A rigid schedule is essential when trying to co-ordinate the movements of hundreds of teenagers with the demands of a curriculum that requires their attendance at classes. In an attempt to make this all less stultifying, some schools operate a timetable over a 6- or 7-day cycle so that Monday does not always start with double maths, or an 11-day cycle to give clear weekends every two weeks. Senior pupils are usually granted some autonomy in private study periods.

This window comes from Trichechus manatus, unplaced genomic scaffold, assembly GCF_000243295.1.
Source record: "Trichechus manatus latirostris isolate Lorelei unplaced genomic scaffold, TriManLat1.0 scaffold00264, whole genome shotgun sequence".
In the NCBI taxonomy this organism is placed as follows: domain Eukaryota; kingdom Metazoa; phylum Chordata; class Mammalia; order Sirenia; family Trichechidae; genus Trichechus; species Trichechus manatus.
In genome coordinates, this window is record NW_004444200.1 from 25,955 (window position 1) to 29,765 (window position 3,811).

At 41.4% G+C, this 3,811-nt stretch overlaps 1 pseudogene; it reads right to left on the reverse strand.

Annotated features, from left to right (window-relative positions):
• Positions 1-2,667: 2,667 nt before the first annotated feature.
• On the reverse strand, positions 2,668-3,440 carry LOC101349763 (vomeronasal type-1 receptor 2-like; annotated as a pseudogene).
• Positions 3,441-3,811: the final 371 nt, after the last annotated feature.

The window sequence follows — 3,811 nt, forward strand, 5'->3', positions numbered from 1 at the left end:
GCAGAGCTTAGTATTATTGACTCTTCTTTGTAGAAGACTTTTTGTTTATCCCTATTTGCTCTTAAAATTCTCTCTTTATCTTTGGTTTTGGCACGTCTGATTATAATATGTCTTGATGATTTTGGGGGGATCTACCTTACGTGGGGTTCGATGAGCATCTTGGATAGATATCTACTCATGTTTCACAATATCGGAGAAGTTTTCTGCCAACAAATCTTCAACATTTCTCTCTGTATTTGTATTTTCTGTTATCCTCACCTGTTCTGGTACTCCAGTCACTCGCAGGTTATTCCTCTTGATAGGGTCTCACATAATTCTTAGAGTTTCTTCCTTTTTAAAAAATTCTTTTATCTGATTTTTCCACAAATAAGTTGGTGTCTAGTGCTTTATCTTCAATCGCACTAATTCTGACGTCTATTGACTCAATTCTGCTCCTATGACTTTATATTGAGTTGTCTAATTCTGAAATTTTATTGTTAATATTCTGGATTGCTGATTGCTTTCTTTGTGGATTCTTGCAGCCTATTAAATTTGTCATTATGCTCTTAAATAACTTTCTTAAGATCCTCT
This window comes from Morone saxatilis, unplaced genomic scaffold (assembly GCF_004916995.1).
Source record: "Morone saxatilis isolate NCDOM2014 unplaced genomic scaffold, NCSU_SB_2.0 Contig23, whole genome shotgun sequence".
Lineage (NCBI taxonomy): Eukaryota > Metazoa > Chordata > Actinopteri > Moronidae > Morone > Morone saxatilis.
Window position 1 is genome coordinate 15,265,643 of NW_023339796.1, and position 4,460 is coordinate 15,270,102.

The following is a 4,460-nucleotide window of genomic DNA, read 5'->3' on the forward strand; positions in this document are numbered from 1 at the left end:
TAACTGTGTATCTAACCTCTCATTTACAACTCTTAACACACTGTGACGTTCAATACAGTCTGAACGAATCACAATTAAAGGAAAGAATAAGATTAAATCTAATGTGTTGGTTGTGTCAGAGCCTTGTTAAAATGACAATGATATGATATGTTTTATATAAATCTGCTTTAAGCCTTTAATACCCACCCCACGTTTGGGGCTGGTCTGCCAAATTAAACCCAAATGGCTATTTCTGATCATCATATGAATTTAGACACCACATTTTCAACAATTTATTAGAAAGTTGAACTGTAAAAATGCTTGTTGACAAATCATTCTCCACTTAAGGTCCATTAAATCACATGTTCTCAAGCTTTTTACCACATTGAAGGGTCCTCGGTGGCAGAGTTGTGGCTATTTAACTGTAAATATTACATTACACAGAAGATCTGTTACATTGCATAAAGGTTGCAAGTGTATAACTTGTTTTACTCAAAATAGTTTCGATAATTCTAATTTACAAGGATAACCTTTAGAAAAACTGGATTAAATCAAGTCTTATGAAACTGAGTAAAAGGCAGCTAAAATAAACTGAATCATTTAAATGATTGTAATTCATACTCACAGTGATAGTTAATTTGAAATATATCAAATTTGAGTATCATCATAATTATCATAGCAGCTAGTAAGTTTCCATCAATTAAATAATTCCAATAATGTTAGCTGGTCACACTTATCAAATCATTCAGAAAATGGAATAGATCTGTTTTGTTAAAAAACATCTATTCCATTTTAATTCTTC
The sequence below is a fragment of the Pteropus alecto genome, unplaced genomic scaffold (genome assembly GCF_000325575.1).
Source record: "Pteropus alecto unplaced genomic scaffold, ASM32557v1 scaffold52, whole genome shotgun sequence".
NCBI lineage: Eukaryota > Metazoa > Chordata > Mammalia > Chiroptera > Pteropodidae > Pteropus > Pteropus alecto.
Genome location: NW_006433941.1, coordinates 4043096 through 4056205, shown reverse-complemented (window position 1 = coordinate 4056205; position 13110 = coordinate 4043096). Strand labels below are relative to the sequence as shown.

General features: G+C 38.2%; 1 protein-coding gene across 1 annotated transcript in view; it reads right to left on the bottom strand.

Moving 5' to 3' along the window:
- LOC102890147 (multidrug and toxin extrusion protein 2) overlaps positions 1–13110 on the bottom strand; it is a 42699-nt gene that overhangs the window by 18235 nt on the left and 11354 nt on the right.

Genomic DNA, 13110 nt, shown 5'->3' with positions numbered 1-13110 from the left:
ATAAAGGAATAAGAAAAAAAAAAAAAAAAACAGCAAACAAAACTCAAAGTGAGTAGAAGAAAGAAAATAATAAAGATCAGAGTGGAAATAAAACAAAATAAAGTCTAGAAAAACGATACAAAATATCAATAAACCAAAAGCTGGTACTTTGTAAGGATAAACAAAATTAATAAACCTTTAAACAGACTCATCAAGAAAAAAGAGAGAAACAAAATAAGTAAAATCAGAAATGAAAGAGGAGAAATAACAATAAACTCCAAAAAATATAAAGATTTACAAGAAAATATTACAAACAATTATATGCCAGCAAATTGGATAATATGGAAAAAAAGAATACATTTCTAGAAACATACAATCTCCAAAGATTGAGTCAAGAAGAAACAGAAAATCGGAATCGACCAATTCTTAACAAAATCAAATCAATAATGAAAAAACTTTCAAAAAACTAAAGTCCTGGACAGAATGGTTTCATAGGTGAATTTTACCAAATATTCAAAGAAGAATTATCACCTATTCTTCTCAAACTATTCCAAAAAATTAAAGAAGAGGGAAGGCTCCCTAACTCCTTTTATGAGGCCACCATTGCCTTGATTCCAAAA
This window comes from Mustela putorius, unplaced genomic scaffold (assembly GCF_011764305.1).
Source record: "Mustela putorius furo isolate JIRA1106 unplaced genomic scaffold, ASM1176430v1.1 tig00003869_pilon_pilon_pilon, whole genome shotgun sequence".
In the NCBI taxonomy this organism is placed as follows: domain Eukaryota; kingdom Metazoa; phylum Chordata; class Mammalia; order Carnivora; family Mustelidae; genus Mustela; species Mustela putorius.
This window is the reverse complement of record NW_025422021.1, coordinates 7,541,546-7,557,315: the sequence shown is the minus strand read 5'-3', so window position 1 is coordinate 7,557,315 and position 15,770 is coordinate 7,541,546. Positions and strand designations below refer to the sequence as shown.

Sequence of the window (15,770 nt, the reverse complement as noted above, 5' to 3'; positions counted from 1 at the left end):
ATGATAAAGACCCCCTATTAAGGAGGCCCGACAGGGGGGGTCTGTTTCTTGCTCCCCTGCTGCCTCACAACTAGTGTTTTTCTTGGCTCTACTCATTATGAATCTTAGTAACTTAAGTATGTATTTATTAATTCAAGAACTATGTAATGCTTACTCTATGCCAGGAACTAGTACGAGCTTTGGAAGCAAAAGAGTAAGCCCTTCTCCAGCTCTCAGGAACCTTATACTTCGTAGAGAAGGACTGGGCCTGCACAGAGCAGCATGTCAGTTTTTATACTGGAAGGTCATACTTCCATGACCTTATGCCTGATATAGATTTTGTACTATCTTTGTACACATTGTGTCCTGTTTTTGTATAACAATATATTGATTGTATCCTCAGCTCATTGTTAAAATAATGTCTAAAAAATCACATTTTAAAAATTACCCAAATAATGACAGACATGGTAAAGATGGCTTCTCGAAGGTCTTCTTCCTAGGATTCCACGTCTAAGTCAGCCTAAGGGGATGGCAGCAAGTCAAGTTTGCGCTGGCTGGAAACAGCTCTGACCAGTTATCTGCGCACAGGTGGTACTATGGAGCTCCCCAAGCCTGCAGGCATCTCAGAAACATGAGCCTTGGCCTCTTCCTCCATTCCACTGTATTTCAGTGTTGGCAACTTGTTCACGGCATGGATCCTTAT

At boarding schools routine can stretch throughout the day and into the weekend (eg organised trips to the local town). This sort of routine is far more restricting than any they will encounter in adult life and will not necessarily foster the ability to use time properly themselves. Many children need to have some time to themselves, for reading, listening to music, catching up on homework – or doing nothing. A child may be better off at a school with a range of truly optional extras than where every hour is filled.